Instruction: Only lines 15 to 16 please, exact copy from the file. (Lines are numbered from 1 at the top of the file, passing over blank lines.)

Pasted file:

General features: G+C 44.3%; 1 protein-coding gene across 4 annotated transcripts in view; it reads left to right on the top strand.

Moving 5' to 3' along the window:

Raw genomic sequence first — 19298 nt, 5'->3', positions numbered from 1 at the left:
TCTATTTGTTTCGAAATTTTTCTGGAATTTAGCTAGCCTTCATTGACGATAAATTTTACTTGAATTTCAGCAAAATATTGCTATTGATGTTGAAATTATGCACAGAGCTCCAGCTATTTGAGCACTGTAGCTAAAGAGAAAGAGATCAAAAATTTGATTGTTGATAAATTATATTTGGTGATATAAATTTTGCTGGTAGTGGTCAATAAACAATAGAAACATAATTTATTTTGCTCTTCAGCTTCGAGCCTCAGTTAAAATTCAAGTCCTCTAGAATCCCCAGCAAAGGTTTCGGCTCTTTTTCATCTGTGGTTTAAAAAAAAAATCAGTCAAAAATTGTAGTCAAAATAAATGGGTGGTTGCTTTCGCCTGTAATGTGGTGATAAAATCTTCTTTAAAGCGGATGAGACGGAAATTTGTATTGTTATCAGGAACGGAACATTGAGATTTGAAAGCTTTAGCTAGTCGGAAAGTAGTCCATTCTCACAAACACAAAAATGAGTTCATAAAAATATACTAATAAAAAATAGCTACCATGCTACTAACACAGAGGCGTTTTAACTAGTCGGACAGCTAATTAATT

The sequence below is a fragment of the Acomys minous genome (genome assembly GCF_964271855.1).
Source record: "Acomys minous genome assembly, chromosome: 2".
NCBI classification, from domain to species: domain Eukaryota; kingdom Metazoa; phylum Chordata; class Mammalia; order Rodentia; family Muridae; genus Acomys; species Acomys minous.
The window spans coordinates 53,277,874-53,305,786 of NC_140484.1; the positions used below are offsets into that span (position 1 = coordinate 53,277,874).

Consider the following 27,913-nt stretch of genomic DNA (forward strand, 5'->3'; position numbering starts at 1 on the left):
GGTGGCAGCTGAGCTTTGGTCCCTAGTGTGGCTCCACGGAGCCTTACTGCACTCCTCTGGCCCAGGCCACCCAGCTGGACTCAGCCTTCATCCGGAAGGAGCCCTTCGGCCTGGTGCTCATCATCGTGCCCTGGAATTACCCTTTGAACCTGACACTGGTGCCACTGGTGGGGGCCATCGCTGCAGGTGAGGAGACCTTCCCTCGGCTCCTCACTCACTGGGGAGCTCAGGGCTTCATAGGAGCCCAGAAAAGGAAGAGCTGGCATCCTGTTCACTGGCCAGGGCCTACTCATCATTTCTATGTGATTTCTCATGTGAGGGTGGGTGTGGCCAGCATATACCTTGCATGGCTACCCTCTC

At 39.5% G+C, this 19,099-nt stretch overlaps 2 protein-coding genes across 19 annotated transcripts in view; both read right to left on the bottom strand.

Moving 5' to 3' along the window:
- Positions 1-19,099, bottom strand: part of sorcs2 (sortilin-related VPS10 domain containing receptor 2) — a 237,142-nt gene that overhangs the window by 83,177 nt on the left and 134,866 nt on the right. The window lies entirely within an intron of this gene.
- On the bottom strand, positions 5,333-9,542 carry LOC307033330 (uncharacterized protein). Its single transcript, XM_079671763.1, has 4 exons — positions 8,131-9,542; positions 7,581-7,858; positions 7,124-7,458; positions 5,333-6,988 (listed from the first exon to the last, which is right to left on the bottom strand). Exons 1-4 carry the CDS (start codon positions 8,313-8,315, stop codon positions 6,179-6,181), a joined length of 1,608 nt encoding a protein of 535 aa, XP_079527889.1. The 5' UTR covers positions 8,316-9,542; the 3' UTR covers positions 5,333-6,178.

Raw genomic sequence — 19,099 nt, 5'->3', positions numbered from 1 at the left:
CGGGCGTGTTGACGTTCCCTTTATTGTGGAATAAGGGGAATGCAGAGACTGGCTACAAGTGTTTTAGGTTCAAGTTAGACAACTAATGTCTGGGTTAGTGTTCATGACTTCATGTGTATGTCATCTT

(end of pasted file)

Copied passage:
Raw genomic sequence — 19,099 nt, 5'->3', positions numbered from 1 at the left:
CGGGCGTGTTGACGTTCCCTTTATTGTGGAATAAGGGGAATGCAGAGACTGGCTACAAGTGTTTTAGGTTCAAGTTAGACAACTAATGTCTGGGTTAGTGTTCATGACTTCATGTGTATGTCATCTT